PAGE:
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What I don't like about God.

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posted on Feb, 19 2006 @ 11:10 PM
It’s possible to love unconditionally without liking unconditionally; if you don’t believe me, ask your mother. She doesn’t like everything you do or agree with all your decisions, but she still loves you with all her heart. In this context, I hope to engage in a wee bit of blasphemy and discuss a few of the things I don’t like about the Almighty - a.k.a. the Lord our God, the Master of the Universe, the Creator, our Father who art in heaven, etc., etc. I know some of you more fervent Christians out there might view this article as an abominable affront to morality, but if God loves us unconditionally without liking all that we do, isn’t it possible for us to do the same? Christianity teaches that Jesus loves me, but I’m sure they’re times he doesn’t exactly like me.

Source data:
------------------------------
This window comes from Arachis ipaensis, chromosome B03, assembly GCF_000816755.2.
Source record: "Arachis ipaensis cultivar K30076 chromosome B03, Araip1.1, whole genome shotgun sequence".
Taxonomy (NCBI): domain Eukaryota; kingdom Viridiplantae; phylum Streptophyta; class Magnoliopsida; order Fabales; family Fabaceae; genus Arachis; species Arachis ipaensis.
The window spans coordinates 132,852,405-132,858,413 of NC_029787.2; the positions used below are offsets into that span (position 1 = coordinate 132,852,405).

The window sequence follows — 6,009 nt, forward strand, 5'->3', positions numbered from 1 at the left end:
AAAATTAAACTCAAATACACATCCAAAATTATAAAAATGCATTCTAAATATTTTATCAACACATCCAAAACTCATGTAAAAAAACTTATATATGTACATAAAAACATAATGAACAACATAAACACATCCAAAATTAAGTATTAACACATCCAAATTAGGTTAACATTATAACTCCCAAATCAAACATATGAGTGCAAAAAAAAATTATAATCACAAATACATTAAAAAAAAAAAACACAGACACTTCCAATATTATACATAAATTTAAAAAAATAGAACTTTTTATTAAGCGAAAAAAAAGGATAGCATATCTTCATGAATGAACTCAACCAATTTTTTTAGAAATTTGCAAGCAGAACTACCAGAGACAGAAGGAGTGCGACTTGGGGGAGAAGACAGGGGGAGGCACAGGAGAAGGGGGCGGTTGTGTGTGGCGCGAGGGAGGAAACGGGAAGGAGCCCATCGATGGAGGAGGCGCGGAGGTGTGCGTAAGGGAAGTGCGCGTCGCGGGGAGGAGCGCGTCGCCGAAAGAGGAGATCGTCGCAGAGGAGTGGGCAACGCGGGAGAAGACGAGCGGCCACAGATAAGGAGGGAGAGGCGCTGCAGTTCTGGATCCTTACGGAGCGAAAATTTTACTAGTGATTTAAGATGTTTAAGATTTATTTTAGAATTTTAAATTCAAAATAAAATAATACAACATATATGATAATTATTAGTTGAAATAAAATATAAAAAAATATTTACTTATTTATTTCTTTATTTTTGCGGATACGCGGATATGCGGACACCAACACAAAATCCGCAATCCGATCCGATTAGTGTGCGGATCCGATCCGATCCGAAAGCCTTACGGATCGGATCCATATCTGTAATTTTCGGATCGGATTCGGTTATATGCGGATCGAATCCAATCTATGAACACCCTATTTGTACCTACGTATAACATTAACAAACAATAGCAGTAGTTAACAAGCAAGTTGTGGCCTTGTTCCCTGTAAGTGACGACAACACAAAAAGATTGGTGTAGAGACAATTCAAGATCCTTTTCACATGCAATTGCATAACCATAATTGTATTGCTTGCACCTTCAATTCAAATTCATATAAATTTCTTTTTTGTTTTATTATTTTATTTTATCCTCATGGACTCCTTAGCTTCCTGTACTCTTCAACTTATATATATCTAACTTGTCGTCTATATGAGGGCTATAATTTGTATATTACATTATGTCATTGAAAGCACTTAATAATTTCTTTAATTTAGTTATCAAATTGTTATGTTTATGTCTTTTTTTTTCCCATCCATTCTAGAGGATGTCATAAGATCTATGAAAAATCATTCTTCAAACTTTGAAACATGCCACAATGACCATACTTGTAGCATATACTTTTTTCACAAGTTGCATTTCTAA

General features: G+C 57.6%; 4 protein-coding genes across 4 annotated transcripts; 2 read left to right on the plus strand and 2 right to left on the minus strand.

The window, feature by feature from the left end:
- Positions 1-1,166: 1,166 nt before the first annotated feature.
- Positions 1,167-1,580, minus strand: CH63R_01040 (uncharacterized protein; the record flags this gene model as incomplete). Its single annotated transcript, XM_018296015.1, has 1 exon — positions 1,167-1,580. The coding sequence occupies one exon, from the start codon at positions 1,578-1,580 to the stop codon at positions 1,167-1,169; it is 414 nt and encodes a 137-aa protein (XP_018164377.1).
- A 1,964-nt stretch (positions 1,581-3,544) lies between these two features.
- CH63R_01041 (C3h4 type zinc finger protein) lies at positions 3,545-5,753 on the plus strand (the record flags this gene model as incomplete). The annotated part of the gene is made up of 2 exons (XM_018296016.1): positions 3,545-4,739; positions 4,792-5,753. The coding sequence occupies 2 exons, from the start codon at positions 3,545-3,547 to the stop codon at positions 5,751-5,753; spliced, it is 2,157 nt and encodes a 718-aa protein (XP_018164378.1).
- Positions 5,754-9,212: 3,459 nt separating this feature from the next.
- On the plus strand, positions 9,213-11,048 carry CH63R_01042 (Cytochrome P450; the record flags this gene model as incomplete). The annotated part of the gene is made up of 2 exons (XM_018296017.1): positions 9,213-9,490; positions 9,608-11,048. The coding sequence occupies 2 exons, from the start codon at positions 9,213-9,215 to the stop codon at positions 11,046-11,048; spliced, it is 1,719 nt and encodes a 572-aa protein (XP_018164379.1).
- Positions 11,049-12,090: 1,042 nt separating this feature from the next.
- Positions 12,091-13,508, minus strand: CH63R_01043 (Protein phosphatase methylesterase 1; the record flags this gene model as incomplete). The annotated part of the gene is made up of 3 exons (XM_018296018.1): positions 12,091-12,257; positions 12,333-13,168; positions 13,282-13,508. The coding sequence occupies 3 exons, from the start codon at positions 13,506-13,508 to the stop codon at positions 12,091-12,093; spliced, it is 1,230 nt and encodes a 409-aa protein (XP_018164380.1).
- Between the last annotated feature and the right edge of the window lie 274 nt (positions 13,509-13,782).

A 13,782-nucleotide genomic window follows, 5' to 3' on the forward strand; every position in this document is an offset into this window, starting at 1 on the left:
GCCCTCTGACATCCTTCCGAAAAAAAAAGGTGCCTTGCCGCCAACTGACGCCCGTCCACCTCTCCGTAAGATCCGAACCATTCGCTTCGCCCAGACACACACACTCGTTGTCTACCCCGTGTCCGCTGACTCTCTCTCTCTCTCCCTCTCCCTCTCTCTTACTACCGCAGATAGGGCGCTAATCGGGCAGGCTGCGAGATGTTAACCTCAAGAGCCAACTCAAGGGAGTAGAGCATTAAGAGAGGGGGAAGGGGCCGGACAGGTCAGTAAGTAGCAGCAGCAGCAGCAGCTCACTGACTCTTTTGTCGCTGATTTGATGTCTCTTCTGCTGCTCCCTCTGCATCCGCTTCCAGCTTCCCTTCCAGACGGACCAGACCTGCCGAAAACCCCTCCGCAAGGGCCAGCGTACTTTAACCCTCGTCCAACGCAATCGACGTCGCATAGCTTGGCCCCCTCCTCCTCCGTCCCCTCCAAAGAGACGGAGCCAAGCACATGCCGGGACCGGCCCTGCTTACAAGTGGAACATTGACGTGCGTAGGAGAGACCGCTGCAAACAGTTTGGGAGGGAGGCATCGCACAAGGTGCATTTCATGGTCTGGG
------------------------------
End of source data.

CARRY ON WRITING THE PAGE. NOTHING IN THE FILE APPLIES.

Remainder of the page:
What I don’t like about God is His ambiguous doctrines and needlessly aloof style of personal communications. His vagueness with His edicts has hopelessly divided humanity into thousands of religions and denominations; wouldn’t it be more logical to employ a universal thesis for His people? God could create a wondrous miracle tonight in every city in every town in the entire world where He candidly explains why we’re here and what He hopes of us. Wouldn’t that be nice? Humans battle to the death over what happens to us when we die...but all of it could be avoided (or dramatically curtailed) if God took the time to be a little more clear with His instructions. And if God truly loves us and hopes for us to avoid sinning, wouldn’t it be logical for Him to explain to His children what those sins are? Because that’s one of our biggest hurdles: Understanding what constitutes a sin. There are Jewish sects that feel divinely compelled to expand Israel’s borders, Christian sects who’ve declared that heaven is only reserved for those who’ve become born again followers of Jesus, and as we all know, an unfortunate minority of Muslims who find morality in terrorist attacks on civilians. Each sect is absolutely convinced that their interpretations of God’s will is entirely correct, which leads to millions of deaths and millions of conflicts. The Old Testament conflicts with the New Testament; the theology of Christianity conflicts with that of Islam. Hinduism conflicts with monotheism; Buddhism conflicts with the statutes and edicts of the other major religions. Most of the major religions are unanimous in the belief that God took the time to speak to our forefathers so clearly He’s not adverse to the concept of Deity-to-sapiens communications. Then...why are we being snubbed? Back in Biblical times - when the entire human population was probably just a few million - prophets and wise men were holding daily tête-à-têtes with the Almighty. Now, with billions of people on earth, God refuses to speak directly and clearly to His minions. The end result is confusion, carnage, and chaos.